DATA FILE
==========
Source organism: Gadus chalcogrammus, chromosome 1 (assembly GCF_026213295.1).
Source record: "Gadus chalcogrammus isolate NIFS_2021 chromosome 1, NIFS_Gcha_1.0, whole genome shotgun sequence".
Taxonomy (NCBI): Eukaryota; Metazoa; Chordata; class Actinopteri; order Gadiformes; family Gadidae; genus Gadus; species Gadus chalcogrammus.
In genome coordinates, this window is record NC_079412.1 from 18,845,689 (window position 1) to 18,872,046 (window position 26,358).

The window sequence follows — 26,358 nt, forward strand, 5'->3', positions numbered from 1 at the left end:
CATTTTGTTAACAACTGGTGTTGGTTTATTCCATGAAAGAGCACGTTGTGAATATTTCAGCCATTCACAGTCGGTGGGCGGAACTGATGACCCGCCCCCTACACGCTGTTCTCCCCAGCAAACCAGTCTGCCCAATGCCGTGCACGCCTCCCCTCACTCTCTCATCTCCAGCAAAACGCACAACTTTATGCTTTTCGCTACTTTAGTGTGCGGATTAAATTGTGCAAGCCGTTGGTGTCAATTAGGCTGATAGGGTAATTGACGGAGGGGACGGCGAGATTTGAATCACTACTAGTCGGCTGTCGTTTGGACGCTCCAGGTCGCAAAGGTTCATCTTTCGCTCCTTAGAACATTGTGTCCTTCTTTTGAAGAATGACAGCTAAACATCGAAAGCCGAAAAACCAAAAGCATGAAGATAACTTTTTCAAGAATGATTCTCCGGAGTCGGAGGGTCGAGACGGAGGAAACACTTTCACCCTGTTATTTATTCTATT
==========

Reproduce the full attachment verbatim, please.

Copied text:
Source organism: Gadus chalcogrammus, chromosome 1 (assembly GCF_026213295.1).
Source record: "Gadus chalcogrammus isolate NIFS_2021 chromosome 1, NIFS_Gcha_1.0, whole genome shotgun sequence".
Taxonomy (NCBI): Eukaryota; Metazoa; Chordata; class Actinopteri; order Gadiformes; family Gadidae; genus Gadus; species Gadus chalcogrammus.
In genome coordinates, this window is record NC_079412.1 from 18,845,689 (window position 1) to 18,872,046 (window position 26,358).

The window sequence follows — 26,358 nt, forward strand, 5'->3', positions numbered from 1 at the left end:
CATTTTGTTAACAACTGGTGTTGGTTTATTCCATGAAAGAGCACGTTGTGAATATTTCAGCCATTCACAGTCGGTGGGCGGAACTGATGACCCGCCCCCTACACGCTGTTCTCCCCAGCAAACCAGTCTGCCCAATGCCGTGCACGCCTCCCCTCACTCTCTCATCTCCAGCAAAACGCACAACTTTATGCTTTTCGCTACTTTAGTGTGCGGATTAAATTGTGCAAGCCGTTGGTGTCAATTAGGCTGATAGGGTAATTGACGGAGGGGACGGCGAGATTTGAATCACTACTAGTCGGCTGTCGTTTGGACGCTCCAGGTCGCAAAGGTTCATCTTTCGCTCCTTAGAACATTGTGTCCTTCTTTTGAAGAATGACAGCTAAACATCGAAAGCCGAAAAACCAAAAGCATGAAGATAACTTTTTCAAGAATGATTCTCCGGAGTCGGAGGGTCGAGACGGAGGAAACACTTTCACCCTGTTATTTATTCTATT